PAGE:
Extrathyroidal extension

Yes

159

3.90 ± 1.977

0.653

No

412

3.56 ± 3.186

 

Lymph node metastasis

Yes

213

3.54 ± 4.124

0.075

No

358

3.01 ± 2.996

 

Thyroiditis

Yes

99

4.21 ± 3.942

0.005

No

471

2.99 ± 3.322

 

In the PTC group, the clinical and pathologic characteristics were compared according to the Ki67 expression intensity. Table 2 demonstrates that the expression intensity of Ki67 in a tumour greater than or equal to 1 cm in size was statistically higher than that in a tumour less than l cm in size (P = 0.032). The Ki67 expression intensity of the group in which thyroiditis was also present was statistically higher than that of the no thyroiditis group (P = 0.005). The Ki67 expression intensities in groups with high TGAb and TPOAb levels were statistically higher than those in the corresponding groups with normal levels (P = 0.005 and P = 0.042, respectively). Significant differences between the PTC group and the benign thyroid disease group in the remaining clinical and pathologic characteristics were not observed.

Table 3 and Fig. 1 show that the TGAb and TPOAb levels were linearly correlated with the Ki67 expression intensity (P = 0.031 and P = 0.044, respectively); tumour size also showed a linear correlation with the Ki67 expression intensity (P < 0.001).
Table 3

Pearson linear correlation with the Ki67 expression intensity

Characteristic

Pearson correlation

P value

TGAb (IU/ml)

0.090

0.031

TPOAb (IU/ml)

0.084

0.044

T3 (nmol/L)

0.008

0.837

T4 (nmol/L)

0.014

0.733

TSH (uIU/ml)

0.041

0.333

Tumour size (cm)

0.153

< 0.001

Age

0.025

0.547

Figure 1
Fig. 1

Pearson linear correlation between the Ki67 expression intensity and TGAb and TPOAb levels and tumour size showed that the TGAb and TPOAb levels had a linear correlation with the Ki67 expression intensity (P = 0.031 and P = 0.044, respectively). Tumour size also had a linear correlation with the Ki67 expression intensity (P < 0.001)

Receiver operating characteristic (ROC) curves were generated to determine the cut-off value of the Ki67 expression for the PTC cases (Fig. 2). This study suggested that the optimal cut-off value of the Ki67 expression for PTC was 2.50% (area under the curve [AUC] = 0.636, 95% CI = 0.599–0.674). As 0.5 < AUC < 0.7, Ki67 only presented a moderate diagnostic value.
Figure 2
Fig. 2

Receiver operating characteristic (ROC) curves and the cut-off value for predicting PTC, cut-off value = 2.50%, area under the curve [AUC] = 0.636 and 95% CI = 0.599–0.674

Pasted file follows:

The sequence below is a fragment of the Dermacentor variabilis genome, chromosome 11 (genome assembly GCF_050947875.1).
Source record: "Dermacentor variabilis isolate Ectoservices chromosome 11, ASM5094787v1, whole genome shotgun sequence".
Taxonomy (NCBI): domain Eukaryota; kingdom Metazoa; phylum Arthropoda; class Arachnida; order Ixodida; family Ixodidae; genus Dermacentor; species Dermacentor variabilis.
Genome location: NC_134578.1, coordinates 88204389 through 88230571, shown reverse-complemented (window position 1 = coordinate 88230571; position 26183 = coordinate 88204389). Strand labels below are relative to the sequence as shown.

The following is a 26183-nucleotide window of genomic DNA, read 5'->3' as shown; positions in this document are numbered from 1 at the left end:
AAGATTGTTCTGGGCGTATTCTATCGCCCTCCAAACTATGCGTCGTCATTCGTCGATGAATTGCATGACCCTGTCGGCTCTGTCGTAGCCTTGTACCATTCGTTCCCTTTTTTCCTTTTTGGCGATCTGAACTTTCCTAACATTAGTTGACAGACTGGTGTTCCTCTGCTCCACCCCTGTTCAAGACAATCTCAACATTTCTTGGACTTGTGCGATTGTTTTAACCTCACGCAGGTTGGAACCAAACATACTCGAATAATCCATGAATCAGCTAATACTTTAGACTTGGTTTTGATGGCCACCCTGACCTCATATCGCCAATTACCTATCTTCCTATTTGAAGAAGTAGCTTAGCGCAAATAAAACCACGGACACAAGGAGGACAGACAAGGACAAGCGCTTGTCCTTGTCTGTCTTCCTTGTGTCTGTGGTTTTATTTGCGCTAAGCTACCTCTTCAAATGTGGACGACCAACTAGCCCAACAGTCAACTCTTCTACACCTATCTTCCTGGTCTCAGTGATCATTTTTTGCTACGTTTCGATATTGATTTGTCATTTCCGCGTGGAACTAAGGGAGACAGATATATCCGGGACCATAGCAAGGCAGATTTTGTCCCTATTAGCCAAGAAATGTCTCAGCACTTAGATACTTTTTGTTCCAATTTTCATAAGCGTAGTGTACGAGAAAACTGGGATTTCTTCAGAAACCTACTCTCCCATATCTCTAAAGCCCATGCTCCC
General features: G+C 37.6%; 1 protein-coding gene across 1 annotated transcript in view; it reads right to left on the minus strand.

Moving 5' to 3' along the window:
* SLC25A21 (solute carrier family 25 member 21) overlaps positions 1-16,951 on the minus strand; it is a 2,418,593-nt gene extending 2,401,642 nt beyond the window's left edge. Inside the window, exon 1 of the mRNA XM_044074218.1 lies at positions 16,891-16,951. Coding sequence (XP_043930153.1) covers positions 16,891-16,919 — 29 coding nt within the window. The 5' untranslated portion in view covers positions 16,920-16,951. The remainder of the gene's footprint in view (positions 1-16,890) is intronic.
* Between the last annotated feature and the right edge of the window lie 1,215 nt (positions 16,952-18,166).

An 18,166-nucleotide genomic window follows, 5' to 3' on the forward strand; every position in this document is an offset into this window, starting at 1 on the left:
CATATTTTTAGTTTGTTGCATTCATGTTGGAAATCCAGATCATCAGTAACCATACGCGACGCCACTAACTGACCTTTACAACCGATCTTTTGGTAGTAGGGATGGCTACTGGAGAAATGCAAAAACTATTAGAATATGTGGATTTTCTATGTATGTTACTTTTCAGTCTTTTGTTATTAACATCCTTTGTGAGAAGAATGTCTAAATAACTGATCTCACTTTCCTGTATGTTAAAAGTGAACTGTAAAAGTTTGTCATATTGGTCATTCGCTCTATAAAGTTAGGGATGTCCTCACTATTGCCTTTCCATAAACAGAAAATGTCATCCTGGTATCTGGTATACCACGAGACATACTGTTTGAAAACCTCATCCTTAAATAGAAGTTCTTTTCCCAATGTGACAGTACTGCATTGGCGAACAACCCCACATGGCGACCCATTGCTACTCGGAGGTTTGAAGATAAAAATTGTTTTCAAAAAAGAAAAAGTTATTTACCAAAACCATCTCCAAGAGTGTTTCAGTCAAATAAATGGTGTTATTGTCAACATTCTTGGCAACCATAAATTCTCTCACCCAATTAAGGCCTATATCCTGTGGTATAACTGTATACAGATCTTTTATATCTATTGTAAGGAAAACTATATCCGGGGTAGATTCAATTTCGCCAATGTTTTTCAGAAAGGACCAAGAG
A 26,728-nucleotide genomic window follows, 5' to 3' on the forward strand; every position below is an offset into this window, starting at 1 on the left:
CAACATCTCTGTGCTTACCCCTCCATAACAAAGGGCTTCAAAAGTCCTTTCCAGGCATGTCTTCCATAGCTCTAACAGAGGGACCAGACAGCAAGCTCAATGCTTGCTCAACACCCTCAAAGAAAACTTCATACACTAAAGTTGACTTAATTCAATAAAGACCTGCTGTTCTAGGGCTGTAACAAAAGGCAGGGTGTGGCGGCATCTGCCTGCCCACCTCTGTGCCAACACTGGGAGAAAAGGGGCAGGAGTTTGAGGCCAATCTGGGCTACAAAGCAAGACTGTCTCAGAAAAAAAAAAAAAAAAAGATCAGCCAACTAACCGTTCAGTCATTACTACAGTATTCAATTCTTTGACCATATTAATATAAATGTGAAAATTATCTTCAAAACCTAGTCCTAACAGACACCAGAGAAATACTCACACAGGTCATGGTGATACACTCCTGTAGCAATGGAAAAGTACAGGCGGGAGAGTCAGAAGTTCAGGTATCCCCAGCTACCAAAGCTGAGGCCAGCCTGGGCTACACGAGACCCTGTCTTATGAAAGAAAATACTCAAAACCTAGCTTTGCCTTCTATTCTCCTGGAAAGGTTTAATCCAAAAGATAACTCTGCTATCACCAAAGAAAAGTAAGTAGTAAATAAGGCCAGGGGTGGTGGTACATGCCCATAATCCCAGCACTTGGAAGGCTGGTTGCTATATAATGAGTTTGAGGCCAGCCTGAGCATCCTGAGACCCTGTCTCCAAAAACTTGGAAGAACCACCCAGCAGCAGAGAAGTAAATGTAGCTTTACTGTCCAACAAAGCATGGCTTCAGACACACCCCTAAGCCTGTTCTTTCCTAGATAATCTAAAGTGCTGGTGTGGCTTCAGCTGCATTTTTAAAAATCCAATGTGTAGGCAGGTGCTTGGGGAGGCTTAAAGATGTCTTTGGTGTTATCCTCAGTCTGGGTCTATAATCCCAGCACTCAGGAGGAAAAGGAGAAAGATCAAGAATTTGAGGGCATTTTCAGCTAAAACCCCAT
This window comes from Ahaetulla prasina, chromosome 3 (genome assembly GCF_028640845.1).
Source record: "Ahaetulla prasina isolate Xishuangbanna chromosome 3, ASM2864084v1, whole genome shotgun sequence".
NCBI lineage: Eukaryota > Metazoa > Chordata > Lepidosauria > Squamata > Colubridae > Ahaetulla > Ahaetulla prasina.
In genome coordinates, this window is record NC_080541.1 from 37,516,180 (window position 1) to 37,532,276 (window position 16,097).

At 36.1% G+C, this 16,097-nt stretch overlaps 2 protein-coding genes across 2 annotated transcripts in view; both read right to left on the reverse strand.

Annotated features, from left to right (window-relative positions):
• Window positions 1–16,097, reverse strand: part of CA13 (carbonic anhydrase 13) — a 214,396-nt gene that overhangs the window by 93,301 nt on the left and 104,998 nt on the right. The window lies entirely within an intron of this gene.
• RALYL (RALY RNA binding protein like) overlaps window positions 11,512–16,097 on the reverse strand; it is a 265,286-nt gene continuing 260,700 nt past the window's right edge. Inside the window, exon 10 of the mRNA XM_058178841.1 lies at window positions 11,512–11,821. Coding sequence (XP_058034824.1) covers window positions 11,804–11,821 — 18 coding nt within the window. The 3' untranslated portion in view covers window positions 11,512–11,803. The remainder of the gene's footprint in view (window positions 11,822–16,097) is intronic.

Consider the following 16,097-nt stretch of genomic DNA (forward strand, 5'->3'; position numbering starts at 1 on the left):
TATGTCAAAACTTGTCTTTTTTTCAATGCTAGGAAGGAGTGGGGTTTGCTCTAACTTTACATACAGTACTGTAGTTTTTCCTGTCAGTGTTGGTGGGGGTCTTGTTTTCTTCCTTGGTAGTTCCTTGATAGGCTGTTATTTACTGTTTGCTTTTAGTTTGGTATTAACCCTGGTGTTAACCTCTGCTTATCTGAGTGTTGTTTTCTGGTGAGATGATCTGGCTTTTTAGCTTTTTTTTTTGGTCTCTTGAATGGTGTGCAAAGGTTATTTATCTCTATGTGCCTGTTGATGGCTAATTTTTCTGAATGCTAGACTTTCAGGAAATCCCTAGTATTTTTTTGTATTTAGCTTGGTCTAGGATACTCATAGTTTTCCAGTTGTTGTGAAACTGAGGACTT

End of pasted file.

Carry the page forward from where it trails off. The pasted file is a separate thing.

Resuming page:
Then, based on the cut-off value of the Ki67 expression intensity, patients were classified into the following two groups: group 1 (Ki67 expression intensity < 2.5%, n = 300) and group 2 (Ki67 expression intensity ≥ 2.5%, n = 271). The T stage, clinical-pathological staging, recurrence rate and mortality of the two groups were compared (Table 4). The results showed significant differences in the T stage, clinical-pathological staging and recurrence rate between the two groups.
Table 4

Clinical and pathologic characteristics between the two groups according to the Ki67 expression intensity

Characteristic

 

Group 1 (Ki67 < 2.5%)

n = 300

Group 2 (Ki67 ≥ 2.5%)

n = 271

P value

T Stage

T1

191

108

< 0.001

T2

48

59

 

T3

62

99

 

T4

0

5

 

TNM Staging

Stage I

172

111

< 0.001

Stage II

23

36

 

Stage III

105

119

 

Stage IV

0

5

 

Recurrence

Yes

1

6

0.042

No

299

265

 

Mortality

Yes

0

1

0.293

No

300

270

 
The follow-up period was, on average, 25.4 months, with the longest follow-up of 42 months and the shortest of 6 months. Seven patients had cervical lymph node metastases. One patient died of cardiovascular disease. The RFS and OS curves of group 1 and group 2 are plotted in Fig. 3, and the survival differences between the two groups were compared. The OS rates for patients were 100 and 99.6%, respectively (log-rank chi-square = 1.022, P = 0.312). The RFS of patients were 99.7 and 97.8%, respectively (log-rank chi-square = 3.879, P = 0.049), which indicated a difference between the two groups.
Figure 3
Fig. 3

Kaplan-Meier curves of overall survival and recurrence-free survival in group 1 and group 2 according to the Ki67 expression intensity. The OS rates for patients were 100 and 99.6%, respectively (log-rank chi-square = 1.022, P = 0.312). The RFS of the patients were 99.7 and 97.8%, respectively (log-rank chi-square = 3.879, P = 0.049), which were different between the two groups

Discussion